In the past week, multiple experts have offered insight into the failings of the Durbin amendment since its enactment seven years ago. Here’s what they had to say:
J.W. Verret, associate professor of law at George Mason University, spoke to the measure’s shortcomings for The Hill:
“In 2011, the Federal Reserve adopted rules implementing fee caps on debit card transactions, pursuant to the Dodd-Frank Act of 2010. These rules have led to diminished access to credit products for consumers and have failed in their promise to lower consumer debit fees. The last eight years have shown this to be a failed experiment.
Studies by the Federal Reserve Bank of Richmond demonstrate that the Durbin amendment didn’t even fulfill its intended purpose. Retailers simply kept the cost savings. Thus, the Durbin Act merely reflected a very successful act of lobbying by retailers.”
In The Daily Caller, Andrew Wilford, who is a policy analyst for the National Taxpayers Union Foundation, had this to say about retailer and regulator intervention in the card market:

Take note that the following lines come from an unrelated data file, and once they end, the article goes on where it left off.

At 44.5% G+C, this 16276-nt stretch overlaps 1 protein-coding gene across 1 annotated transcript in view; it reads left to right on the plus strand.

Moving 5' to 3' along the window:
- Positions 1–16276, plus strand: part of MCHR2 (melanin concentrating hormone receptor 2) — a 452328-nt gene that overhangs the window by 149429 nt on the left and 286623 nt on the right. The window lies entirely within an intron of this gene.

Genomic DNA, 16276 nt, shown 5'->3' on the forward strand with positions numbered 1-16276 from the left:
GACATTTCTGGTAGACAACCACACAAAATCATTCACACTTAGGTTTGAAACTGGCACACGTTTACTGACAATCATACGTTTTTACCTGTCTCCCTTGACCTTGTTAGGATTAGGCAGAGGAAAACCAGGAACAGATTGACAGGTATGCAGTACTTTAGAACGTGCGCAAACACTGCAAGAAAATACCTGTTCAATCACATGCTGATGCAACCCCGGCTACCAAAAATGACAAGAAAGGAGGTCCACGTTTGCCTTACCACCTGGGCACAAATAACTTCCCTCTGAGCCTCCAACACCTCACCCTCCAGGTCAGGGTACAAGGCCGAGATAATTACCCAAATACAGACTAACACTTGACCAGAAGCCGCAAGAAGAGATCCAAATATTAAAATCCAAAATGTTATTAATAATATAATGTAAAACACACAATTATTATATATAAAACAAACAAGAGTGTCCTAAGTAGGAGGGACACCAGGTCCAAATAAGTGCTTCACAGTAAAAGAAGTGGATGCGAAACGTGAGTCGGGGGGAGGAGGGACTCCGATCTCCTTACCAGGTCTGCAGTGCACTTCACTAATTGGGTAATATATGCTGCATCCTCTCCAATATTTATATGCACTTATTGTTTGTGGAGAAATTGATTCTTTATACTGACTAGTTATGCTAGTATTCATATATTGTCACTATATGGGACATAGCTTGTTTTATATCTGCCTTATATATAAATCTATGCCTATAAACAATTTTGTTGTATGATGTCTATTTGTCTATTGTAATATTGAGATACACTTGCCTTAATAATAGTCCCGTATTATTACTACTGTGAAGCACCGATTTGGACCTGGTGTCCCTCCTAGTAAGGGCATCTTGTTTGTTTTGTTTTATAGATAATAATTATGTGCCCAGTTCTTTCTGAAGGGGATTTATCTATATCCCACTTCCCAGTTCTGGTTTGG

“After the Durbin Amendment capped debit card swipe fees, a Federal Reserve Bank of Richmond report found that 98.8 percent of retailers either kept prices the same or raised them. And a Federal Reserve Bank of Boston report found that rewards benefits generally exceed any price discounts that retailers can provide for using debit or cash.
While retailers claim their effort to strong-arm credit card providers is pro-consumer, the reality is that the best thing is to keep courts and legislators out of this argument. Credit card companies should have the right to refuse their service to retailers that don’t abide by certain conditions, such as avoiding steering practices and honoring all cards.”